We just assume it is given that people naturally desire freedom,  but there is an equal desire for the kind of security a strong leader would provide.  Those conflicting desires on all sorts of levels explain why the jungle keeps growing back.

"We would like to believe that, at the end of the day, the desire for freedom trumps all those other human impulses.  But there is no end of the day, and there are no final triumphs."

James Baldwin said that the world is held together by the love and determination of a very few individuals.  In the panoply of countries, the USA is one of those individuals.  We have to interject ourselves on the world stage.  Sometimes those interjections will be calamitous.  Sometimes they will be mistakes.  Sometimes they just might hold the world together.  "Whoever wants to retain his moral innocence must forsake action altogether." (Hans Morgenthau).

And the main thing we have to do is stop looking at things like trade in terms of winners and losers.  Real estate might be a zero sum game.  I don't think international relations should be.

Lots of people, myself included, protested the war in Vietnam.  I would be there protesting again if it happened today.  But if we hadn't gone into Vietnam, what would Southeast Asia look like today?  If we hadn't gone to Korea, how would the Pacific Rim be different?  I have no idea and neither does anyone else, but the questions have given me pause.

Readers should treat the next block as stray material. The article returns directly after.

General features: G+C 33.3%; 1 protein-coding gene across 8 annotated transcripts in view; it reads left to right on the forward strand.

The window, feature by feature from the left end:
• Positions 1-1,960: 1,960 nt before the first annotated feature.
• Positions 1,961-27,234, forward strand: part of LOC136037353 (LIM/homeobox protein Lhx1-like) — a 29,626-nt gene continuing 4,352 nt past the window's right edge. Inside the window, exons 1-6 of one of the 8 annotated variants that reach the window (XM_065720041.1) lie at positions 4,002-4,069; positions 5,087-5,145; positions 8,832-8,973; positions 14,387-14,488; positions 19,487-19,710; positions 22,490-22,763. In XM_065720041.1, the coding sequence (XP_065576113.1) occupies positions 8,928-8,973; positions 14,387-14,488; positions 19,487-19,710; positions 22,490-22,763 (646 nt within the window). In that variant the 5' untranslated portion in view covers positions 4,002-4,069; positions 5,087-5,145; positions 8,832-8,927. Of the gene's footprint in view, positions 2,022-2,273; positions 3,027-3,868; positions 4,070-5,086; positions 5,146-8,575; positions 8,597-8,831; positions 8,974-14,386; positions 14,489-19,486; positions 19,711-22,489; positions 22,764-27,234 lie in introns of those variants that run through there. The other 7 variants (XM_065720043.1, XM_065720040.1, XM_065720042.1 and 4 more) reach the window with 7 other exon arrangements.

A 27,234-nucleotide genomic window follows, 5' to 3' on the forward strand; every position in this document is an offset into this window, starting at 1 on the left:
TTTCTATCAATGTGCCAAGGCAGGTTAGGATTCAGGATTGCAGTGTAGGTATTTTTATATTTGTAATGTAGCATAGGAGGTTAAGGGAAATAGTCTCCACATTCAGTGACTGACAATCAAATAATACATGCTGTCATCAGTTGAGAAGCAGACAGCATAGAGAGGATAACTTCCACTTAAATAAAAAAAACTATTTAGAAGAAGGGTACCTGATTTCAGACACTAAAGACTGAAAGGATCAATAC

I firmly believe--always have--that the history of the world tells the story of good triumphing over evil.  The triumphs were hard fought and there was lots of backsliding along the way, but they were triumphs nonetheless.  This book hasn't made me change that opinion, but it sure has challenged it.

This is a great book.

Monday, March 4, 2019

The Library Book

Susan Orlean

THE LIBRARY BOOK has been on the best seller list for quite awhile now and rightly so.  It is advertised as a book that explains the purpose of a library and the history of libraries in general, but that is misleading.  The book starts with the great Los Angeles Library fire of 1986 and traces the heartbroken reaction of the staff, the drudgery of cleaning up after such a huge disaster, the Sysiphean  attempt to restore as many books as possible, and the ongoing investigation into how the fire started and who might have done it.